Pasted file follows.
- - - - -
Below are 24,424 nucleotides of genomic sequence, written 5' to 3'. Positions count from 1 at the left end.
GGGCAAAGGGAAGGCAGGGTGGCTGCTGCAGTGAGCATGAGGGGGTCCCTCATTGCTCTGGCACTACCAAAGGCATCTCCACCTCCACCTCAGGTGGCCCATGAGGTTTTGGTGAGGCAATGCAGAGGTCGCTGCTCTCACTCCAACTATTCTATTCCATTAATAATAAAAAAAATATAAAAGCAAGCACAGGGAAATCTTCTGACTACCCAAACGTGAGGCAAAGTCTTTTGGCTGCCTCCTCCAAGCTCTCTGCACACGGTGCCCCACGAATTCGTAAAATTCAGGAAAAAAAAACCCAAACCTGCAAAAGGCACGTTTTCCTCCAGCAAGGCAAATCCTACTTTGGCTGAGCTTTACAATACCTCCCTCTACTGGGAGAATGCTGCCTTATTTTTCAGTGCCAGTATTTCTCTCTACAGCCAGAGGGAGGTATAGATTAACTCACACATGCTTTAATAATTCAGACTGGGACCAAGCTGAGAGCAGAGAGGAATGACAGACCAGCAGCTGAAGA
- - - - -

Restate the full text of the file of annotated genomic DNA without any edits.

Below are 24,424 nucleotides of genomic sequence, written 5' to 3'. Positions count from 1 at the left end.
GGGCAAAGGGAAGGCAGGGTGGCTGCTGCAGTGAGCATGAGGGGGTCCCTCATTGCTCTGGCACTACCAAAGGCATCTCCACCTCCACCTCAGGTGGCCCATGAGGTTTTGGTGAGGCAATGCAGAGGTCGCTGCTCTCACTCCAACTATTCTATTCCATTAATAATAAAAAAAATATAAAAGCAAGCACAGGGAAATCTTCTGACTACCCAAACGTGAGGCAAAGTCTTTTGGCTGCCTCCTCCAAGCTCTCTGCACACGGTGCCCCACGAATTCGTAAAATTCAGGAAAAAAAAACCCAAACCTGCAAAAGGCACGTTTTCCTCCAGCAAGGCAAATCCTACTTTGGCTGAGCTTTACAATACCTCCCTCTACTGGGAGAATGCTGCCTTATTTTTCAGTGCCAGTATTTCTCTCTACAGCCAGAGGGAGGTATAGATTAACTCACACATGCTTTAATAATTCAGACTGGGACCAAGCTGAGAGCAGAGAGGAATGACAGACCAGCAGCTGAAGA